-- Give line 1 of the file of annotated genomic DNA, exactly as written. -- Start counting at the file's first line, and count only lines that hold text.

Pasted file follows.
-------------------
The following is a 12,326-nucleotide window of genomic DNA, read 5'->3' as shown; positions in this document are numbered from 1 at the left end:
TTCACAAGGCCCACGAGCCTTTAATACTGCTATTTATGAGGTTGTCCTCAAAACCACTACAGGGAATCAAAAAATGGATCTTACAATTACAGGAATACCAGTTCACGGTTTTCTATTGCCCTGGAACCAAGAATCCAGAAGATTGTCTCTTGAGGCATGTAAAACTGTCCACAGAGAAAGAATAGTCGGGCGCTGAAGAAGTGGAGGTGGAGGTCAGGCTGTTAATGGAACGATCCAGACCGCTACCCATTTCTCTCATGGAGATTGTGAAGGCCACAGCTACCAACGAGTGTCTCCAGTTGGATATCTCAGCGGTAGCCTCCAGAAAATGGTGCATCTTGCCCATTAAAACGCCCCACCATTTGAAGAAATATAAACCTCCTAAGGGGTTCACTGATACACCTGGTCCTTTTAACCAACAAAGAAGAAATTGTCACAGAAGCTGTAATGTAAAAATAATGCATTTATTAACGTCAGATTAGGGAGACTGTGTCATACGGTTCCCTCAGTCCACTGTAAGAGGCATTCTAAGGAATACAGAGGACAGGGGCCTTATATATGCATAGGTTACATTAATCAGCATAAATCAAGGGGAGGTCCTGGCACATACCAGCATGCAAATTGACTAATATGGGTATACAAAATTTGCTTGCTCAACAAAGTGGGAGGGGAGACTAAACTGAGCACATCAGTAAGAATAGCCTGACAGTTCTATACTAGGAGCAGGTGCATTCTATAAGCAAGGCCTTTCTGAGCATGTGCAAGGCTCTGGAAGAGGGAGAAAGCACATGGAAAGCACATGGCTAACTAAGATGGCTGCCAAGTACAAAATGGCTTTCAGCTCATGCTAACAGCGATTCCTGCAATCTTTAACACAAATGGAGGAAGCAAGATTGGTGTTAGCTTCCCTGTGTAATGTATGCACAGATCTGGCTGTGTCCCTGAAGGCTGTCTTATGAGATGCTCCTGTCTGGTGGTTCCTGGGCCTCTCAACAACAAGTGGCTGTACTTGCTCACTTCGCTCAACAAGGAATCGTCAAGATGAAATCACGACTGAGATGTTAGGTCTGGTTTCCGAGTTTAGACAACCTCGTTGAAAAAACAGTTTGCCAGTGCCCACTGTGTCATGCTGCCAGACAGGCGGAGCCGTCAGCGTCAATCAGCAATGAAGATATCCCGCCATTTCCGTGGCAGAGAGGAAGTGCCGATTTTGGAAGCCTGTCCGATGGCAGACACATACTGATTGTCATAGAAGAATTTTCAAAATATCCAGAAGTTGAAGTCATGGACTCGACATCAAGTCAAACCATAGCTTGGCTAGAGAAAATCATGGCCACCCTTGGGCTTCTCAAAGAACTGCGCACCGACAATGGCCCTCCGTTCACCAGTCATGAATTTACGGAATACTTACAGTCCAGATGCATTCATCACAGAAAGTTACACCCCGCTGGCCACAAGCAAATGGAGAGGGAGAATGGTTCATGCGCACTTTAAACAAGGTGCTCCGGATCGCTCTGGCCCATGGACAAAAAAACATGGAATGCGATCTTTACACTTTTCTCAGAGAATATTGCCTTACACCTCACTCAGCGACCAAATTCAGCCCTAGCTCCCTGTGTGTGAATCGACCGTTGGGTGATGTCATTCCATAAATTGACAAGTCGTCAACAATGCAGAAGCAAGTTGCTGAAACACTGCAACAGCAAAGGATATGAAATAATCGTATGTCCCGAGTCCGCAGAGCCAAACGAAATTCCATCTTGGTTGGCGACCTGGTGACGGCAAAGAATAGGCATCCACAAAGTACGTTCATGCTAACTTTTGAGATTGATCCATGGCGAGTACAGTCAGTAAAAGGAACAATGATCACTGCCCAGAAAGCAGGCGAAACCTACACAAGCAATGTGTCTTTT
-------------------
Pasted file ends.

The following is a 12,326-nucleotide window of genomic DNA, read 5'->3' as shown; positions in this document are numbered from 1 at the left end: